What was the difference maker? How did Kentucky get the nod? It was a tough decision for the youngster, and he loved all of the schools I mentioned. "Kentucky, North Carolina, and Georgia Tech was in there, too," said Carter. "I thought they were great schools. But it came down to Kentucky. They got a winning tradition. They are a great basketball team. It was just a hard decision. Especially after North Carolina won the national championship." It would be natural for Carter to think he may have made the wrong decision, when he looks at the Tar Heels' roster, and how many players they have lost to graduation and to early entry to the NBA draft. Some may come back to the team, but as of right now, North Carolina has lost their seven top scorers from last season. That's right. The top seven.
Did Carter re-think his position at any time before signing the letter of intent? "I saw where they lose [those guys]," said the center. "I don't know where I would have been if I was there, and I guess I'll never know. I'm here at Kentucky and that's where I'm going to work hard at." But what clinched it for Kentucky? "I guess, being close to home, where your parents can come and watch you, your family and friends, that was kind of a big factor. But like I said, Kentucky basketball has always been a great tradition, they have always had a great team, and Coach Tubby Smith is a great coach. He's great to all his players and he's a friendly guy. I made the right decision."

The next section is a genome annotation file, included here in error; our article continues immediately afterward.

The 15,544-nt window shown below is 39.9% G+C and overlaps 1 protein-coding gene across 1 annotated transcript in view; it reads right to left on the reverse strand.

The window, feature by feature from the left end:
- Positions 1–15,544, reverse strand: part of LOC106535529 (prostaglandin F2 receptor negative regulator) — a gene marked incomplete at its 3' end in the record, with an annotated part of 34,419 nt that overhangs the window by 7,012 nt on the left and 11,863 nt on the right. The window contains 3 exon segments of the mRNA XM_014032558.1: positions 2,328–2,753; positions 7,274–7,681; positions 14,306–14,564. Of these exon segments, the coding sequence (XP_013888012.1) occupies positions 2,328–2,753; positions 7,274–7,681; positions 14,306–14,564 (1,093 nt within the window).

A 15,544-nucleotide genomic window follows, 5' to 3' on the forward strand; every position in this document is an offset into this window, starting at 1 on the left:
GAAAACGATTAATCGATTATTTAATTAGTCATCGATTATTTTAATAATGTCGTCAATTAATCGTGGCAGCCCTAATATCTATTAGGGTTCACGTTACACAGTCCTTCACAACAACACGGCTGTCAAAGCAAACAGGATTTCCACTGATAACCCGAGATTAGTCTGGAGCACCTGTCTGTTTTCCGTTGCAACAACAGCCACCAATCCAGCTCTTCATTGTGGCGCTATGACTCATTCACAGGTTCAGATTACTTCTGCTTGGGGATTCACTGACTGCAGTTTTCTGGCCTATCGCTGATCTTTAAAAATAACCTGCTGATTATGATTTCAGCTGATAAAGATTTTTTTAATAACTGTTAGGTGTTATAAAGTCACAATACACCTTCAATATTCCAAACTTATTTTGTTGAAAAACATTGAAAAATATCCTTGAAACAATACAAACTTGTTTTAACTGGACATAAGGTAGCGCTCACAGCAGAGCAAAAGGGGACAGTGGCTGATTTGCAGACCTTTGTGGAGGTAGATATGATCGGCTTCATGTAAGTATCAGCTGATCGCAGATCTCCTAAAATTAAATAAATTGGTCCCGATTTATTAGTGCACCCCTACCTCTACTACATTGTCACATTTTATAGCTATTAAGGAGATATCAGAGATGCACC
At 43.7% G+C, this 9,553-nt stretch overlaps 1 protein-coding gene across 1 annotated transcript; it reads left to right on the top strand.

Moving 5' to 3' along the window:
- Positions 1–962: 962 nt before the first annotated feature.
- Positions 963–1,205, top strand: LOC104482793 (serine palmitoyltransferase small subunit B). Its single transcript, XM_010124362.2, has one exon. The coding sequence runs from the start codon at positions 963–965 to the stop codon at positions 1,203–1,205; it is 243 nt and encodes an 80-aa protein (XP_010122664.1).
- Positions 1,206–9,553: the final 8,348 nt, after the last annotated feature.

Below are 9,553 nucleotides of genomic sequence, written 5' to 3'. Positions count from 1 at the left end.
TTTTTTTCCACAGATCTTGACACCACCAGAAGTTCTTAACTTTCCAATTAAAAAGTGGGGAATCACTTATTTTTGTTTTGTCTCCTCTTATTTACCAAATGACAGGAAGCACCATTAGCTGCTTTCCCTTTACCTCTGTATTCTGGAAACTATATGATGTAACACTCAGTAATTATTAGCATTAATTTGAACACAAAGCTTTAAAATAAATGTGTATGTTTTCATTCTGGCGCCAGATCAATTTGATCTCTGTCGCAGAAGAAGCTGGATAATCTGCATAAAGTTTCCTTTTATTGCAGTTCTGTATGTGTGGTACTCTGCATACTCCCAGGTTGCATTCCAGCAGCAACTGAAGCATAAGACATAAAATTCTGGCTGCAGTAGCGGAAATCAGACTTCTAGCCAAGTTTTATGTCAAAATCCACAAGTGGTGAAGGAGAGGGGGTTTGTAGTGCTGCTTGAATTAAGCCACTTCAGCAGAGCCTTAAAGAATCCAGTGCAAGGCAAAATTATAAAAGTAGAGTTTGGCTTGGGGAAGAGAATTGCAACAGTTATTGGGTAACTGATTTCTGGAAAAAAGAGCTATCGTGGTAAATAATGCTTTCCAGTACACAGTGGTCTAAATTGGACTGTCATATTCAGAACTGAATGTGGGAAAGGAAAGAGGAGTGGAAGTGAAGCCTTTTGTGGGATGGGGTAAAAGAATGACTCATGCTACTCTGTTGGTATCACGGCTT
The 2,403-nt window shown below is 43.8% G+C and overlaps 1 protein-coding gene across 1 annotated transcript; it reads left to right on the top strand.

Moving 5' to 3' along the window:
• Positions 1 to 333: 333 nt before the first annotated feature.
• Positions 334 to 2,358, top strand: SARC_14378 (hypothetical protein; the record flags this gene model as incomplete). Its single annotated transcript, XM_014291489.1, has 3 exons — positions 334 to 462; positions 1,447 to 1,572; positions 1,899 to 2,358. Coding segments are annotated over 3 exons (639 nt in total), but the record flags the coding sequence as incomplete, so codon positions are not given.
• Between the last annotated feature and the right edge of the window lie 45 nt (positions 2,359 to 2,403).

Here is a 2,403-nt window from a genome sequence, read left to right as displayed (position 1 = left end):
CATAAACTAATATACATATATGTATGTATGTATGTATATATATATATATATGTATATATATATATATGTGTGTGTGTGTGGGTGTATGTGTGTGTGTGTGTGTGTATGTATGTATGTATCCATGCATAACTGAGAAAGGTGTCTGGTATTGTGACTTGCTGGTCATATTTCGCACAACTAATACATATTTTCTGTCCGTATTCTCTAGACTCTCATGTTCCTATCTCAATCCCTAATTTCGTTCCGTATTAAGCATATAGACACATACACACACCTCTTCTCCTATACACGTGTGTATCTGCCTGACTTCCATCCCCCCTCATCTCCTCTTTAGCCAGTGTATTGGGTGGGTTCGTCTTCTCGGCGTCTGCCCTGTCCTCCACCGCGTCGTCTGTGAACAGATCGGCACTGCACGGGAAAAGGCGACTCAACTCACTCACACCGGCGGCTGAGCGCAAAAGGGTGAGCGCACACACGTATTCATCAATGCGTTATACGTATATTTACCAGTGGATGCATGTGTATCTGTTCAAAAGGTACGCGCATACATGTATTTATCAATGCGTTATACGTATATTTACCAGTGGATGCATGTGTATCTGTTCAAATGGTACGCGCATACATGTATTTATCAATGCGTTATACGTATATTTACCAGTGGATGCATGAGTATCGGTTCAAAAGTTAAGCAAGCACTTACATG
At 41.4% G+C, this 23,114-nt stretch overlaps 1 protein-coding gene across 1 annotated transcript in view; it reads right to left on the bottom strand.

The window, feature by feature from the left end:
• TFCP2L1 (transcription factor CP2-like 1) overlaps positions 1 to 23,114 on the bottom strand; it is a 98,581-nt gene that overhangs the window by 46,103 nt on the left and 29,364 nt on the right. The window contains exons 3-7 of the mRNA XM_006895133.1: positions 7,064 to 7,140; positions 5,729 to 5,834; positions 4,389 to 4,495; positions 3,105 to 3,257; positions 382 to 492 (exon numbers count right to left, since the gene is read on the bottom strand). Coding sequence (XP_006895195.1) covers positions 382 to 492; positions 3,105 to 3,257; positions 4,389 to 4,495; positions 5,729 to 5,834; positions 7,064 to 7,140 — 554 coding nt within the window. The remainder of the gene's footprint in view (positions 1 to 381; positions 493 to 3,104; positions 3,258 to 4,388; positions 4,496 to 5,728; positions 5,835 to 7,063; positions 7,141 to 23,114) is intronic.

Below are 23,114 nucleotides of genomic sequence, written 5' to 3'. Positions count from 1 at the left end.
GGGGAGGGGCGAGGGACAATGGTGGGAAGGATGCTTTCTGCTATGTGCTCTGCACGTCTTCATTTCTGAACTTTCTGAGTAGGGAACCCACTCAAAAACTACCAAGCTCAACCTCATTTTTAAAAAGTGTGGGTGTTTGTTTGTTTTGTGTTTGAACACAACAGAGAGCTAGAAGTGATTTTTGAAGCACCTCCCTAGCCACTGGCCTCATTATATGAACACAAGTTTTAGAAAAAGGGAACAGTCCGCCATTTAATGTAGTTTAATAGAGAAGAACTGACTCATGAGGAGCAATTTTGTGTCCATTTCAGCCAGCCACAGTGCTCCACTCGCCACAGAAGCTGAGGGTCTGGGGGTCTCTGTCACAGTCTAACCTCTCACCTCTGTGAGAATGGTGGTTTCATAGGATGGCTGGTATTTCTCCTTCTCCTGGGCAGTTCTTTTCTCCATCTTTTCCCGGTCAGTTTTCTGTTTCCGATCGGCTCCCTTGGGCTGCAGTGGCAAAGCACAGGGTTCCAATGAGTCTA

Where there is an opportunity of playing time at North Carolina, Carter faces just the opposite, in the short term, anyway, at Kentucky. He'll be behind three guys next year at his position. Did that bother him? "That was a big factor, actually. I looked at it. At first, I thought this might get in the way, you know, a couple of seven footers. Then I thought, I haven't played against other guys my size every day. I thought if I play against them everyday, it will just increase my game." He has even started playing as much as he can in pick-up games on the UK campus. "I try to get over here almost every day," said Carter. "The coaches aren't really allowed to coach you right now. I just try to get in there and play pick-up games, and shoot around after, stuff like that." So has Carter learned anything from the big boys in pick-up? "It's been very competitive. It's a big step from high school basketball. I am learning different things every day. I am definitely going to get in here this summer and take some summer classes and try to step my game up this summer."
Now the big question for Carter is whether or not he expects to redshirt. "It could be a good thing and it could be a bad thing," said Carter. I mean, redshirting just gives you another year to get used to college basketball, and the college life, and all the classes and stuff. But, I'm going to try my best not to get redshirted. I'll work hard this summer, but if I have to get redshirted, it's not a very big deal."